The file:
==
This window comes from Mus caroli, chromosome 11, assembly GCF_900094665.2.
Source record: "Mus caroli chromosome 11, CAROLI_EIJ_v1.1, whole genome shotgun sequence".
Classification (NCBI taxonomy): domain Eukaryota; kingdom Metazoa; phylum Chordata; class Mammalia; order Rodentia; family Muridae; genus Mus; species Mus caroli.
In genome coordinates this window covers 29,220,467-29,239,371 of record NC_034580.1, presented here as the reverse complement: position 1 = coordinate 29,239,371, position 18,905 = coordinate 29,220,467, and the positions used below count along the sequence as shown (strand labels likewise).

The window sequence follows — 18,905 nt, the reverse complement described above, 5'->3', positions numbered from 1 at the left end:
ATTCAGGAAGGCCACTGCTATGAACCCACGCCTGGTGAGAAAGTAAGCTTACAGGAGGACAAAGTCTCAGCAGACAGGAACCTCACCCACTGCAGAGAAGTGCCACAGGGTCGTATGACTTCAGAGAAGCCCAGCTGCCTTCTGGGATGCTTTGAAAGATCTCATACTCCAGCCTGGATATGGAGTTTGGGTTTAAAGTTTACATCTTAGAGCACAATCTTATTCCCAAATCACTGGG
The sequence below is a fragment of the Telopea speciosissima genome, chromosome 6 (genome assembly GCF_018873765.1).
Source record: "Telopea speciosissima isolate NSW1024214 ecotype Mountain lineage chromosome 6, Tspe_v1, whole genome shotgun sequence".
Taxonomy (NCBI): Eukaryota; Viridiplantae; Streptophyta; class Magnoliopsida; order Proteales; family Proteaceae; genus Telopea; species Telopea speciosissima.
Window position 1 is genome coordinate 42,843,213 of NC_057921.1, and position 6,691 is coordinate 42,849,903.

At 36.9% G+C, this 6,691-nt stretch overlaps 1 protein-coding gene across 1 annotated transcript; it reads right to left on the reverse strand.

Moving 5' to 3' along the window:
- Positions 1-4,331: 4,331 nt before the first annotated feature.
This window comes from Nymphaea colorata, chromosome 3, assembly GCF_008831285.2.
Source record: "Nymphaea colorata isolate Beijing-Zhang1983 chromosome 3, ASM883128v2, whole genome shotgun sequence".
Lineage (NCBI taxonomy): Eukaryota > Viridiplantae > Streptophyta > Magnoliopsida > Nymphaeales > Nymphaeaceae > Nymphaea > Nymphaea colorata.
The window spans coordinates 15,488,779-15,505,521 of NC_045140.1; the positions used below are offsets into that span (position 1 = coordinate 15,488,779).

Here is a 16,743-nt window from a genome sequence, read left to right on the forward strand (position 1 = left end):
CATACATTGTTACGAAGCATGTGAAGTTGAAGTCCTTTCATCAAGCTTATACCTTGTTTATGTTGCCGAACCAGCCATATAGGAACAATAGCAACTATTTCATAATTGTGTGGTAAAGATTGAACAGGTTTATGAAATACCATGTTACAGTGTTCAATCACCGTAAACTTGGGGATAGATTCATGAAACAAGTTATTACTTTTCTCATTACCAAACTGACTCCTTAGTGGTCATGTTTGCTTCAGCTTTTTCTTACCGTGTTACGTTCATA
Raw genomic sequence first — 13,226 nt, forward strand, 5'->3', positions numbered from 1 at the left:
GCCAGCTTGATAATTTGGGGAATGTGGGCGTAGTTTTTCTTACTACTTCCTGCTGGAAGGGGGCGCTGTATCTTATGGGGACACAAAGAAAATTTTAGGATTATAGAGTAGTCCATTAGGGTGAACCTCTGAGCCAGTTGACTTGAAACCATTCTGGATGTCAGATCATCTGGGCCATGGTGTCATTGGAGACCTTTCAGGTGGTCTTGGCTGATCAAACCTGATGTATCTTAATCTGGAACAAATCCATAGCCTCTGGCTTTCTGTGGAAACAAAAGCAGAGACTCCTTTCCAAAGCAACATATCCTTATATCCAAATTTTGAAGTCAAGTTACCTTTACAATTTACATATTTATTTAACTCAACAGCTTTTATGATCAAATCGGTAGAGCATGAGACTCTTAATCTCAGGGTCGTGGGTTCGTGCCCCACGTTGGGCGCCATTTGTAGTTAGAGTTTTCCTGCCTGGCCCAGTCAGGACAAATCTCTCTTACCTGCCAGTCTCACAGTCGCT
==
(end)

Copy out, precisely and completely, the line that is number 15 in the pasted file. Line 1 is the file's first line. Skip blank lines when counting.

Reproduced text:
Source record: "Nymphaea colorata isolate Beijing-Zhang1983 chromosome 3, ASM883128v2, whole genome shotgun sequence".